It contains not one, but three fundamental compounds to improve sleep. With high levels of GABA, potassium, and tryptophan, a glass of this extract a night might be just what you need to fall asleep easily.

What foods should you avoid before going to bed?

So far, we’ve focused exclusively on the beneficial foods, but if you’re wondering which foods or drinks to avoid, the answer is quite simple: just about anything high in sugar or processed. There are some more, but we will see those in a special article. This does not mean that you should not consume any of these foods, but it is important to take into account their effects on your rest. The closer it is to bedtime, the more they affect the quality of your sleep.

Do you want to know our recommendations for foods and drinks that enhance sleep? Visit the Cibdol store to see a great selection of natural sleep products. Or learn more about the importance of sleep and what happens to the body at night in our CBD Encyclopedia.

[1] Meng X, Li Y, Li S, et al. Dietary sources and bioactivities of Melatonin. Nutrients. https://www.ncbi.nlm.nih.gov/pmc/articles/PMC5409706/. Published on April 7, 2017. Accessed on October 20, 2021. [Referencia]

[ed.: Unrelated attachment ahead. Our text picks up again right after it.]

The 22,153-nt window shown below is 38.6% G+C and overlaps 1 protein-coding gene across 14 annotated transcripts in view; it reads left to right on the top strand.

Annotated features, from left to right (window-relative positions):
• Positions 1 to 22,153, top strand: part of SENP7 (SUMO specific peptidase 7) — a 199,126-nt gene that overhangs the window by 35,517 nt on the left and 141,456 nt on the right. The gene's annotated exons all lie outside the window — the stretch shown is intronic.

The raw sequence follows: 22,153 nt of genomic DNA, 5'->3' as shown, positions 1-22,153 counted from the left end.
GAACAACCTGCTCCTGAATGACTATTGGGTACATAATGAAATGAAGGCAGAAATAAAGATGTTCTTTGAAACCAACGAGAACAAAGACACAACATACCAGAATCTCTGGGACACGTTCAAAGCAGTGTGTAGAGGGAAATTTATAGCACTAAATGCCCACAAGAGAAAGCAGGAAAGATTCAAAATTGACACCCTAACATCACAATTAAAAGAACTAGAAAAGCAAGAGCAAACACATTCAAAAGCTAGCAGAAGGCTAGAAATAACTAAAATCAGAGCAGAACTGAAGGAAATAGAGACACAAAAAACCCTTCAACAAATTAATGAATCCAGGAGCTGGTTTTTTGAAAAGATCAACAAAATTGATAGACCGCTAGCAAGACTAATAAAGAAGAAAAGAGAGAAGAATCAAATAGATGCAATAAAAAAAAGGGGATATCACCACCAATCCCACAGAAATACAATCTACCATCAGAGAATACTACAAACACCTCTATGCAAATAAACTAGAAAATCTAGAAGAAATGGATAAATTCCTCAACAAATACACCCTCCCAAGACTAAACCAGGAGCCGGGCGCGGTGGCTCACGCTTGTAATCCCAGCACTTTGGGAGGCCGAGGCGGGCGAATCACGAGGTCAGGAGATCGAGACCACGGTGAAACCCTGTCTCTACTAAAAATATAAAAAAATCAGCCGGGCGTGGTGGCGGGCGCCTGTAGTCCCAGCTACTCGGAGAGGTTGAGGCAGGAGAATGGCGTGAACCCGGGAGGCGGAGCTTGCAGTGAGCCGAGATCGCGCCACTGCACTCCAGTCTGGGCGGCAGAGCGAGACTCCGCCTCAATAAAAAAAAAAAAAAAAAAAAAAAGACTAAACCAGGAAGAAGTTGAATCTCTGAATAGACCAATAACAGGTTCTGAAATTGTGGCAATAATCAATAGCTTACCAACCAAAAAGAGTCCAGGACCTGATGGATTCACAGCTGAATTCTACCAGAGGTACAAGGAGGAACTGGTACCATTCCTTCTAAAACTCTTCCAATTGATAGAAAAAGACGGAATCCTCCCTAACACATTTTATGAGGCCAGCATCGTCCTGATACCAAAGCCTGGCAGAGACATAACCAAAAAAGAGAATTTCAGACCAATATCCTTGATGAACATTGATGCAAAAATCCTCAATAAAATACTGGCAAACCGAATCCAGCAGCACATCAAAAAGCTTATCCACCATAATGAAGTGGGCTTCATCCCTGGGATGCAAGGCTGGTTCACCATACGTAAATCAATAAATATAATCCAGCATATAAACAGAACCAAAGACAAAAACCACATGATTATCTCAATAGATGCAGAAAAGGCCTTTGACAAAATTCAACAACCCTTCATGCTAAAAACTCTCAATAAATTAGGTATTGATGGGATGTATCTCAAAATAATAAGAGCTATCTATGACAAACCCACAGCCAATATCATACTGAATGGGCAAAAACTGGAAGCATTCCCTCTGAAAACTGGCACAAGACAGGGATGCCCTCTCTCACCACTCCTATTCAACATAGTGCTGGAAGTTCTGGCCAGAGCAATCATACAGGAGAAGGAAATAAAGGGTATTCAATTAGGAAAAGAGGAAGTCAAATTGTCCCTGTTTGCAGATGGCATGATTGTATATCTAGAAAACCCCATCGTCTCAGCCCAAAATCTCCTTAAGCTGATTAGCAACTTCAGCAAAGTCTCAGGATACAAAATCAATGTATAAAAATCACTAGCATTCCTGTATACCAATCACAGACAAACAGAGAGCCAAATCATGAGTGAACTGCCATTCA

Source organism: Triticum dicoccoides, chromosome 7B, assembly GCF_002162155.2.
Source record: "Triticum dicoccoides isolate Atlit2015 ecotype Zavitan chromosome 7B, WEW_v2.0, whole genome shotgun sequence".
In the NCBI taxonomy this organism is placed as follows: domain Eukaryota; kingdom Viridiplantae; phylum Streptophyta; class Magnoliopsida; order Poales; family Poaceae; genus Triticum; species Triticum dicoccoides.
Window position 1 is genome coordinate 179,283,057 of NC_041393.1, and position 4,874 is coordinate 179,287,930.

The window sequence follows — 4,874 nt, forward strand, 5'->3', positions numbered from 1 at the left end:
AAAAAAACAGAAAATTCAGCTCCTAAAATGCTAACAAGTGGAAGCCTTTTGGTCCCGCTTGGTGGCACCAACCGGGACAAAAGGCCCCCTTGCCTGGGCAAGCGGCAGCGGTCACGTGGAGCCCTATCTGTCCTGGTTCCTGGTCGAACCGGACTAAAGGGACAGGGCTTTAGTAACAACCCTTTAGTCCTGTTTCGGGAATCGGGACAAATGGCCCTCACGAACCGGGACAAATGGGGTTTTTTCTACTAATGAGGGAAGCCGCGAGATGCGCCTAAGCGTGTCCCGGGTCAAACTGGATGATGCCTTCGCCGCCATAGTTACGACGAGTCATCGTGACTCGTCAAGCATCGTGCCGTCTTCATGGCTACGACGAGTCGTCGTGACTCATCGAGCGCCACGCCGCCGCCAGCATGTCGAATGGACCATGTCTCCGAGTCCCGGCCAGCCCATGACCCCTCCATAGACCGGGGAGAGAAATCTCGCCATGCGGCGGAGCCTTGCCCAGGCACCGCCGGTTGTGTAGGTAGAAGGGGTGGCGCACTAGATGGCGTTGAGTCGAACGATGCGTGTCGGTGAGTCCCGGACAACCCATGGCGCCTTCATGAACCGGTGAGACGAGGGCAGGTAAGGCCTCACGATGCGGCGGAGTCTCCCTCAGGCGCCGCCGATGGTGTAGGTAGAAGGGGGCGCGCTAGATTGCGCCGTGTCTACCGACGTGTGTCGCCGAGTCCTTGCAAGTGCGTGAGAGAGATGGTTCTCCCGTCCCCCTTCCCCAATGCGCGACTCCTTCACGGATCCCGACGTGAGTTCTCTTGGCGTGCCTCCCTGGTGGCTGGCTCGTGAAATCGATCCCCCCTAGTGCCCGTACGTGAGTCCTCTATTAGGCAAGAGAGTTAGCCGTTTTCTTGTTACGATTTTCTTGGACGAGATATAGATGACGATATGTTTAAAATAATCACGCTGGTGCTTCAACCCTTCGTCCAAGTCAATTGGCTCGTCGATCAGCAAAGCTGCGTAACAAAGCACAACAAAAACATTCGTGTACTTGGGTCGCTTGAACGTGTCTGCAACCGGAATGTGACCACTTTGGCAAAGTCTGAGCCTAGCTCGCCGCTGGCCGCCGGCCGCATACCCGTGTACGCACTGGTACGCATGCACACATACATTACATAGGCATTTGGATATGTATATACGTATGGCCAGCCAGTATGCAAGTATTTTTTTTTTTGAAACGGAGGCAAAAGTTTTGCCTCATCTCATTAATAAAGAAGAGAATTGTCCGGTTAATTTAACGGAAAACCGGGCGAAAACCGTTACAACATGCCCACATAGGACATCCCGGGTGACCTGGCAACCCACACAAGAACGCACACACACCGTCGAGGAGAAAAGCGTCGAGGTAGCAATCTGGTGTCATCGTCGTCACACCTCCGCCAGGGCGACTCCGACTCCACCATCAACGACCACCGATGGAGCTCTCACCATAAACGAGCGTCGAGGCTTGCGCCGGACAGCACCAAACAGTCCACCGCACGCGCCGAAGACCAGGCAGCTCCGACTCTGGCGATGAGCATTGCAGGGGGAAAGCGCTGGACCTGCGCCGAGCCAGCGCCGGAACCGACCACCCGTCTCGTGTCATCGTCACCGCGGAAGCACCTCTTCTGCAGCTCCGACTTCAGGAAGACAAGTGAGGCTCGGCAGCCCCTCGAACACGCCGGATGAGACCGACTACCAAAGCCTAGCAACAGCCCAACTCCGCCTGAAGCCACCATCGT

[2] Abbasi B, Kimiagar M, Sadeghniiat K, Shirazi MM, Hedayati M, Rashidkhani B. The effect of magnesium supplementation on primary insomnia in the elderly: A double-blind placebo-controlled clinical trial. Journal of research in medical sciences : the official journal of Isfahan University of Medical Sciences. https://www.ncbi.nlm.nih.gov/pmc/articles/PMC3703169/. Published December 2012. Accessed October 20, 2021. [Referencia]

[3] Gottesmann C. GABA mechanisms and sleep. Neuroscience. https://www.sciencedirect.com/science/article/abs/pii/S0306452202000349?via%3Dihub. Published April 2002. Accessed October 20, 2021. [Referencia]

[4] Hartmann E. Effects of L-tryptophan on sleepiness and on sleep. Journal of Psychiatric Research. https://www.sciencedirect.com/science/article/abs/pii/0022395682900127. Published June 4, 2002. Accessed October 20, 2021. [Referencia]

[5] Ursin R. Serotonin and sleep. Sleep Medicine Reviews. https://www.sciencedirect.com/science/article/abs/pii/S1087079201901741. Published June 13, 2002. Accessed October 20, 2021. [Referencia]

[6] Keene AC, Joiner WJ. Neurodegeneration: Paying it off with sleep. Current Biology. https://www.sciencedirect.com/science/article/pii/S0960982215001402. Published March 2015. Accessed October 20, 2021. [Referencia]

[7] Salehi B, Venditti A, Sharifi-Rad M, et al. The therapeutic potential of apigenin. International journal of molecular sciences. https://www.ncbi.nlm.nih.gov/pmc/articles/PMC6472148/. Published March 2019. Accessed October 22, 2021. [Referencia]

[8] Ngan A, Conduit R. A double‐blind, placebo‐controlled investigation of the effects of passiflora incarnata (passionflower) herbal tea on subjective sleep quality. Wiley Online Library. https://onlinelibrary.wiley.com/doi/10.1002/ptr.3400. Posted on February 3, 2011. Accessed on October 20, 2021. [Referencia]